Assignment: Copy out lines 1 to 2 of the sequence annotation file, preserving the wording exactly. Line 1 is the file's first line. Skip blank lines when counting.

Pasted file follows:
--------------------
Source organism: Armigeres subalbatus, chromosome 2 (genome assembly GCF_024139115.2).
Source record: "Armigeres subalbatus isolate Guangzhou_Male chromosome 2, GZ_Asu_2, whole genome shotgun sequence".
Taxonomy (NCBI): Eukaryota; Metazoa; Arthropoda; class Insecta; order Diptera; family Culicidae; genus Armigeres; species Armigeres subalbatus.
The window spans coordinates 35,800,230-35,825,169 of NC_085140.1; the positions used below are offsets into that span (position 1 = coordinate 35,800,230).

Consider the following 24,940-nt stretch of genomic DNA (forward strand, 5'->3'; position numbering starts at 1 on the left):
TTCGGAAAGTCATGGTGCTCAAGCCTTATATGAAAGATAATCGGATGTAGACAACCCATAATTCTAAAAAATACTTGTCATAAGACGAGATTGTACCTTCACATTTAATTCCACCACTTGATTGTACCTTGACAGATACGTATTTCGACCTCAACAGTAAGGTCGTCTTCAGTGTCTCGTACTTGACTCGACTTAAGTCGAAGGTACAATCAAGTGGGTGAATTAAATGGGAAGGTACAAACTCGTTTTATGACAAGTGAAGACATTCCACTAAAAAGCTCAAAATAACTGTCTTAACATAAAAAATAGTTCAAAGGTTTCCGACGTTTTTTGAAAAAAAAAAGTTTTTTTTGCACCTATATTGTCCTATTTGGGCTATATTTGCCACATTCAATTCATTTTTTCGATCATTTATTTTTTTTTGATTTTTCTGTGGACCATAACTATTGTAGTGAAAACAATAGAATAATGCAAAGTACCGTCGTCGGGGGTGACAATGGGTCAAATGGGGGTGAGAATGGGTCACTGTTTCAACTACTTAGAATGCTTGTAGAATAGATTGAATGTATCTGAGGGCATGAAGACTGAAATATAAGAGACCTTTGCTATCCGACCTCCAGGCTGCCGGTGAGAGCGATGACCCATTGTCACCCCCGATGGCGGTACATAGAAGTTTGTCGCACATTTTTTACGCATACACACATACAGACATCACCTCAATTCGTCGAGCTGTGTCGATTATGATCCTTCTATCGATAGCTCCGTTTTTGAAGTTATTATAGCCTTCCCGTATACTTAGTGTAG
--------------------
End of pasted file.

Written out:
Source organism: Armigeres subalbatus, chromosome 2 (genome assembly GCF_024139115.2).
Source record: "Armigeres subalbatus isolate Guangzhou_Male chromosome 2, GZ_Asu_2, whole genome shotgun sequence".